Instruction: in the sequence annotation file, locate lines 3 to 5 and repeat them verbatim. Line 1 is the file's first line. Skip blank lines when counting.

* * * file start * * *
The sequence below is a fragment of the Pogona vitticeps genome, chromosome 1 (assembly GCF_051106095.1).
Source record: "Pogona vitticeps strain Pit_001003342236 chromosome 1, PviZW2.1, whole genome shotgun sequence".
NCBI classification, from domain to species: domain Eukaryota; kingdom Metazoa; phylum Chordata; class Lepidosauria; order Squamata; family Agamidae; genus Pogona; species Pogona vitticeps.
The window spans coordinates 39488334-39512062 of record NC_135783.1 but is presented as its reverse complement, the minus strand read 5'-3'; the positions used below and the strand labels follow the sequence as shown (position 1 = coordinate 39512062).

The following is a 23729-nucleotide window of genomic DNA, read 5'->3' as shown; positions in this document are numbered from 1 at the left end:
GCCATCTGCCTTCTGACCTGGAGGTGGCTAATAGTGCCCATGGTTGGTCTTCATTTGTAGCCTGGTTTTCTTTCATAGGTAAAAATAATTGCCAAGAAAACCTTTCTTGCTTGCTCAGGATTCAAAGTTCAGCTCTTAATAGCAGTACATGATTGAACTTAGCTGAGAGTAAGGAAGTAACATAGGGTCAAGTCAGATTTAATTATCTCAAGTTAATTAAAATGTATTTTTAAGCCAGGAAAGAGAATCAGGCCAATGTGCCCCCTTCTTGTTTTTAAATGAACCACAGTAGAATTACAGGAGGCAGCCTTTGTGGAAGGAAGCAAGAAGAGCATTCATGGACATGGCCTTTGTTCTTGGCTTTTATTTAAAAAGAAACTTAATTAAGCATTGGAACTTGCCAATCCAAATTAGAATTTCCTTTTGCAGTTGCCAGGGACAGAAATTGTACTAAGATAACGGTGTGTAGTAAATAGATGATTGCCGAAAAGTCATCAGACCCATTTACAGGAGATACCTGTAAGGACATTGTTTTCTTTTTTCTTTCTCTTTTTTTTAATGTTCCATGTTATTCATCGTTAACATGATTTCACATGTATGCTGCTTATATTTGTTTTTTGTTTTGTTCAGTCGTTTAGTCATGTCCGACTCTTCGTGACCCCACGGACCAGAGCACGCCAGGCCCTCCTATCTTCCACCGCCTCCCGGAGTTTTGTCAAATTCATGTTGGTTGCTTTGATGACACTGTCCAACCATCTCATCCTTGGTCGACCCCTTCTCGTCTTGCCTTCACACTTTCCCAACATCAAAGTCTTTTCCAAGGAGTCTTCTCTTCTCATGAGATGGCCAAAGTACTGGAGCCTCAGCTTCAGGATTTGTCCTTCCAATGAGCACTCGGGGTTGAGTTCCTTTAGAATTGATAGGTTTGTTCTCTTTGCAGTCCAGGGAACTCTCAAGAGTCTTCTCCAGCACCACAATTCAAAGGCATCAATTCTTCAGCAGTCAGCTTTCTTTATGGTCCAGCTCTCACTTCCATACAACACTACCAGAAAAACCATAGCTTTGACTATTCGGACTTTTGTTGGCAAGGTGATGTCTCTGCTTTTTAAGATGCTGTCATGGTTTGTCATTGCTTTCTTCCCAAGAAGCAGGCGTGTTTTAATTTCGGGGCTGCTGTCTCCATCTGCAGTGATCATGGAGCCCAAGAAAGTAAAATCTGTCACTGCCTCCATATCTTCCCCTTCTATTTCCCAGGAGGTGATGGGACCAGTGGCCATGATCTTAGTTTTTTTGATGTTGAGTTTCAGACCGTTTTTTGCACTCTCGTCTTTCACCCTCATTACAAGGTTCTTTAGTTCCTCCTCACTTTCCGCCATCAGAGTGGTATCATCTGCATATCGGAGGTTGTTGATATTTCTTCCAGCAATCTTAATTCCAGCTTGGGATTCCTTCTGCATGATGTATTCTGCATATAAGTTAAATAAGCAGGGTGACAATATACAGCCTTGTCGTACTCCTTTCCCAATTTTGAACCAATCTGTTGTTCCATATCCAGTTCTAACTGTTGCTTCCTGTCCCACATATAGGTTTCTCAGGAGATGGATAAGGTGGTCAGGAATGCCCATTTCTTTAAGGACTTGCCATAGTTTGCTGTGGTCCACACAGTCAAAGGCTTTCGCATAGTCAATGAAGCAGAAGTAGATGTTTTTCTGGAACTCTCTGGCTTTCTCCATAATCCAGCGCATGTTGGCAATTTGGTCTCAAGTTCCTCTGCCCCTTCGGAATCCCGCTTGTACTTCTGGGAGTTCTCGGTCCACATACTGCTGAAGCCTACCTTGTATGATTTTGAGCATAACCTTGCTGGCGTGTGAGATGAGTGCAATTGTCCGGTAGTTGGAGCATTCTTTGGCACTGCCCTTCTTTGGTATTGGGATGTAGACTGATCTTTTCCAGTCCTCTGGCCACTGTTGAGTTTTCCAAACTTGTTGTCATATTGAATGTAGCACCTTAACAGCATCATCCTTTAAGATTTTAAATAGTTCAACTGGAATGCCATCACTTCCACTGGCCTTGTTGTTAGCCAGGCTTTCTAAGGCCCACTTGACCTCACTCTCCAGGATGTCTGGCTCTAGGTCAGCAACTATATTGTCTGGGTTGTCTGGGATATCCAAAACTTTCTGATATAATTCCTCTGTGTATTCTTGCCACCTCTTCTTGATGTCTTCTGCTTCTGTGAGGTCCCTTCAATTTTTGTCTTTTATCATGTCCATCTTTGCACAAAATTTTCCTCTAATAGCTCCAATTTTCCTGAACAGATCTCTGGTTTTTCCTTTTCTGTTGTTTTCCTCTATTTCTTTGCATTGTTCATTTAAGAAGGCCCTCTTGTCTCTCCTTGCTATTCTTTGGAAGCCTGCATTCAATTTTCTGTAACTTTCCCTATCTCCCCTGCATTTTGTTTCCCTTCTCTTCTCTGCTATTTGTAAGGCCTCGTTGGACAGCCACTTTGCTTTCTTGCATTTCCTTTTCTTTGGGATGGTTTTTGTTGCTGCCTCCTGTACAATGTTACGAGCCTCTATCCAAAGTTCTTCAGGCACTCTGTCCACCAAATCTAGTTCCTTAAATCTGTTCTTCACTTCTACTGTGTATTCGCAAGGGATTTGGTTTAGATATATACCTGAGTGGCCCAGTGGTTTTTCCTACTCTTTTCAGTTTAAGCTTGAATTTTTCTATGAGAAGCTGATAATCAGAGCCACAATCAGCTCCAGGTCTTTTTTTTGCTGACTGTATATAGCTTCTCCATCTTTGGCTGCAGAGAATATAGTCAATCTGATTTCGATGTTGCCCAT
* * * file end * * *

NCBI classification, from domain to species: domain Eukaryota; kingdom Metazoa; phylum Chordata; class Lepidosauria; order Squamata; family Agamidae; genus Pogona; species Pogona vitticeps.
The window spans coordinates 39488334-39512062 of record NC_135783.1 but is presented as its reverse complement, the minus strand read 5'-3'; the positions used below and the strand labels follow the sequence as shown (position 1 = coordinate 39512062).

The following is a 23729-nucleotide window of genomic DNA, read 5'->3' as shown; positions in this document are numbered from 1 at the left end: